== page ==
New "Gloria" for New Roman Missal

Having long begged my musician sons to please try to compose a singable, non-bombast-filled-nor-sickly-sweet-nor-plodding “Gloria” to replace the two (just two) versions all of the local parishes have used for at least three decades, I rejoiced to see a new “Gloria” being made available in accordance with the soon-to-be released revisions to the Roman Missal.

I admit, on my first listen of Jeff Ostrowski’s treatment, I was not sure I liked it.

On re-listening a few times, I have decided that the composition itself is pretty good, and I could find myself happily singing this as opposed to the stuff we’re singing now – there is a reverence and seriousness to the piece, but it is not overly somber, and I like that; the Gloria is a perfect hymn of praise – there’s gotta be a little joy in that!

But I am as convinced as ever that no Gloria composed to fit English can fully serve; the Gloria needs the Latin, and I say this as someone who has no particular desire to return to the Latin mass. I’d be very happy with a Mass that was mostly in English, but brought in the Latin for the Gloria, the Pater Noster and the Angus Dei.

Your thoughts?

YouTube Preview Image

About Elizabeth Scalia
  • Bill Kassel


    This is a very nice, very evocative solo-presentation piece, but I don’t think it’s singable for congregations. The wandering melody would be very hard for people in the pew to learn and then sing with confidence.

    As for the Pater Noster, the Our Father (Lord’s Prayer) is the one part of the Mass which claims 100-percent congregational participation – when it is spoken. No matter how well it is set to music, some people always drop out when they are called upon to sing it. And that can only be counted a loss.

    Bill Kassel

  • Pingback: Extreme Makeover: the “Gloria” edition | The Deacon's Bench

  • Manny

    It’s very beautiful, no question of that. But it’s a bit more somber or muted than the current. Shouldn’t a Gloria strive for exuberance? Go to youtube and listen to either Vivaldi’s or Bach’s versions. Perhaps they might be a bit much for a mass but I think the current version reaches up to heaven more. But that’s my opinion. I’m curious to see what others think.

  • Jan

    That is certainly a beautiful piece, but I agree with Bill – it would take a long time for your average parish to learn it.

    Could be done, though.

  • Rand Careaga

    As a non-Catholic I mean no impiety or disrespect at all, but how is it that a song of praise of the creed’s principal figure requires a language he was not raised to speak and almost certainly did not understand? It appears to this non-believer that the association of Latin with the Christian faith has everything to do with the political and historical conditions obtaining during the early decades of the religion’s development, and nothing at all with its essence.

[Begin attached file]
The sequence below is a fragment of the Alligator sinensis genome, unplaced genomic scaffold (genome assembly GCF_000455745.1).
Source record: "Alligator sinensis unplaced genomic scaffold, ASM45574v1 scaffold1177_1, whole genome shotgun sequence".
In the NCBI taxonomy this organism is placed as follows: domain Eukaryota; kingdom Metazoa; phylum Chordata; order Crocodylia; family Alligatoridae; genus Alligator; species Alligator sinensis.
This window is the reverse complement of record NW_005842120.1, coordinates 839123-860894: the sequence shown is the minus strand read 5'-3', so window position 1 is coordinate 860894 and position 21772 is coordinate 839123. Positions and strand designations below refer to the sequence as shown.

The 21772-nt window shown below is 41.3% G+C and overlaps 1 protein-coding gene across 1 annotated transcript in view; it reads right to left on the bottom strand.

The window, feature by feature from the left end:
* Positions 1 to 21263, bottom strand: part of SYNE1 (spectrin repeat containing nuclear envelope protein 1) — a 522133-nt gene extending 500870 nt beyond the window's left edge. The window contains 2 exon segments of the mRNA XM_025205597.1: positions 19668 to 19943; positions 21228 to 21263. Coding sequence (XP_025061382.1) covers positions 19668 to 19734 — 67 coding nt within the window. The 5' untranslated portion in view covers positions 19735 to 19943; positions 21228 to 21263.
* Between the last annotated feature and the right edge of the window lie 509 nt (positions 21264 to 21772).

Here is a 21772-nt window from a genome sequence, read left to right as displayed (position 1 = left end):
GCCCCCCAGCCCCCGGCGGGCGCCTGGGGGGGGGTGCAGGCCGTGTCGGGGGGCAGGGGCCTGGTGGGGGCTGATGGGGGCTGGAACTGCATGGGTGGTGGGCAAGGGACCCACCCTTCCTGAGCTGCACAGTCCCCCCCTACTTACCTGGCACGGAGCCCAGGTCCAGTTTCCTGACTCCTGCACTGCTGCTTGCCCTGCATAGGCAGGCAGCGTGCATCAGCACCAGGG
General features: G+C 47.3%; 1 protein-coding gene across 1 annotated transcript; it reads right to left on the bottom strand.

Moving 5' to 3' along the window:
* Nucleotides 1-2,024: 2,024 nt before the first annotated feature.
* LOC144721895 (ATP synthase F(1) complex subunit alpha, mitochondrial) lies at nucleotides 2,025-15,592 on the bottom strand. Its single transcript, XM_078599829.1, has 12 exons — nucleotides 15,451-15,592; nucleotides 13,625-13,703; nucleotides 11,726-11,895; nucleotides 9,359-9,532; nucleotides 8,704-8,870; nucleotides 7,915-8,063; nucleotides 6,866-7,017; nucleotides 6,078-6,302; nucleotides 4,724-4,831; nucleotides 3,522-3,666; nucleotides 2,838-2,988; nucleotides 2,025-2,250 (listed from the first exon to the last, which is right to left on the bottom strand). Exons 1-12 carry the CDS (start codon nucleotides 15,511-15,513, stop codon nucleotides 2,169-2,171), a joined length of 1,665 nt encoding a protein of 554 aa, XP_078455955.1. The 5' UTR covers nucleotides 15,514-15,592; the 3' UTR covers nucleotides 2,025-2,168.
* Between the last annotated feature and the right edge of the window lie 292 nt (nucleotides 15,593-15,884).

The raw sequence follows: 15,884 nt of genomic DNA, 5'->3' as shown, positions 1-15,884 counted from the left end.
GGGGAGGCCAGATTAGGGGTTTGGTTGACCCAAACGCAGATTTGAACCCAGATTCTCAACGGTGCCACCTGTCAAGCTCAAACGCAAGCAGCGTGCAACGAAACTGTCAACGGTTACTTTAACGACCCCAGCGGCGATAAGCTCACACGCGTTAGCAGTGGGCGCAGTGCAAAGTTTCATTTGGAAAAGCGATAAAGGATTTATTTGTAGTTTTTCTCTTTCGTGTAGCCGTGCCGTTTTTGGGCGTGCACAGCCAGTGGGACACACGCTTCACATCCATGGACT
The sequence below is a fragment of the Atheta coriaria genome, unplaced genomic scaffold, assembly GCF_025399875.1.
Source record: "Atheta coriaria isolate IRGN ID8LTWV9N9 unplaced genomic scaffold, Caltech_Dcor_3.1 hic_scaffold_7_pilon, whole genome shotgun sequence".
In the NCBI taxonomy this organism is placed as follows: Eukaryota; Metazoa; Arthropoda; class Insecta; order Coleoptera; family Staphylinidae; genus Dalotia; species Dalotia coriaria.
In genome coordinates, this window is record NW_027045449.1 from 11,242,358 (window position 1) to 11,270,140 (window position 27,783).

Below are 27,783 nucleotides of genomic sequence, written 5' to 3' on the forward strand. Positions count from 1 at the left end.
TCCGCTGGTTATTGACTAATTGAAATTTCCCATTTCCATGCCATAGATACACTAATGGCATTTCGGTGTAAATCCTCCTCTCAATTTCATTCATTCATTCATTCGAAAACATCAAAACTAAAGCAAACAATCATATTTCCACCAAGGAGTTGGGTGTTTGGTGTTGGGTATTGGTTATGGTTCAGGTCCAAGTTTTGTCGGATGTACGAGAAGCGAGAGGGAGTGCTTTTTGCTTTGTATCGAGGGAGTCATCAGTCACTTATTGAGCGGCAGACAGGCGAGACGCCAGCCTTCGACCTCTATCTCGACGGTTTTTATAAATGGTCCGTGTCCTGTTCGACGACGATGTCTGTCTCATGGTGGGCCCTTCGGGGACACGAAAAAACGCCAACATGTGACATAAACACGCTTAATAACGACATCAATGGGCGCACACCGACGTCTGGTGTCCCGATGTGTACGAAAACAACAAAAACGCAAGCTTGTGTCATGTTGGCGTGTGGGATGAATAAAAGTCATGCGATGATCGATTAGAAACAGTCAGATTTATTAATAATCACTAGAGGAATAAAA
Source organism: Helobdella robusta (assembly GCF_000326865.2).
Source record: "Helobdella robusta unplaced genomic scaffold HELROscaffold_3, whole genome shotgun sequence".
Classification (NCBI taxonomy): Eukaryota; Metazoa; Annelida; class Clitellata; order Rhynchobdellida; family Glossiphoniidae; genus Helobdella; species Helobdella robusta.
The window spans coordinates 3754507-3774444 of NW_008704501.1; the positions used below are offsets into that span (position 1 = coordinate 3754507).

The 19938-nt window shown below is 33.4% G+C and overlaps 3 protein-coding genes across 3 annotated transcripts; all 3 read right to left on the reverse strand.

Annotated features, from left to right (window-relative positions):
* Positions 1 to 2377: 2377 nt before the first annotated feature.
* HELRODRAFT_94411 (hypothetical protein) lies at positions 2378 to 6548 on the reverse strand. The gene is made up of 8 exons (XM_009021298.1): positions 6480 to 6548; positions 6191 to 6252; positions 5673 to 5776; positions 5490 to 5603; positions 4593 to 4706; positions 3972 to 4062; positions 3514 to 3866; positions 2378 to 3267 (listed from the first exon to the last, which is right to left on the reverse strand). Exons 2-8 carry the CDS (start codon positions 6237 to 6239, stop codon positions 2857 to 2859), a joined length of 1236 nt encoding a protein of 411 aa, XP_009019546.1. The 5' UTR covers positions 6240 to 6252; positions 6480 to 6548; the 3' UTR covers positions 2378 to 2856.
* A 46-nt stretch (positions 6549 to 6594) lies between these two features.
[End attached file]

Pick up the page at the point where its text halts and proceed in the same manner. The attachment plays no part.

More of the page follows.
[Actually, Rand, this might be one of those things that cannot be explained sufficiently. I recall being at a mass in a neighboring church w/ my son, who was then 15. We did not usually attend that parish, and the mass was just like every other mass we'd ever attended...but then when it came time for the Lamb of God, the entire congregation chanted "Angus Dei, qui tollis peccata mundi, miserere nobis," and he leaned over and said, "what is this?" I told him, "it's the Angus Dei, the Lamb of God," and he said, "why can't we always have this?" It was stirring, reverent, profound. I don't know if I could ever adequately explain it to someone who is working from an atheistic perspective, or a purely intellectual one. I wrote about it here: Wonder Leads to Knowing - admin]

  • Fran Rossi Szpylczyn

    I like it. I do think it will be hard for people to learn, but…

  • Peter Brown

    An unfortunate (if very easy) typo in your next-to-last paragraph, last line: the hymn is the Agnus Dei, the Lamb of God. You typed the “Angus Dei”, which sure sounds like it’s a cow. (Sacred cows are a whole ‘nother religion :-).)

    Please feel free to delete this comment after fixing the typo.


    P.S. I agree with you that the Ostrowski setting is a solid composition. Personally, I really like how close it stays to the style of traditional chant, adorning the text without really calling attention to itself–a style well suited to prayer, especially prayers that are supposed to be sung by untrained singers (read, congregations).

  • Sal

    Bill has it right- much too hard for congregational singing, though very nice.

    If I recall correctly, the original aim was for the Gloria, the Sanctus and the Agnus Dei to still be in Latin (the normative language for all Latin Rite Missals) and the Kyrie in Greek, even in vernacular Masses.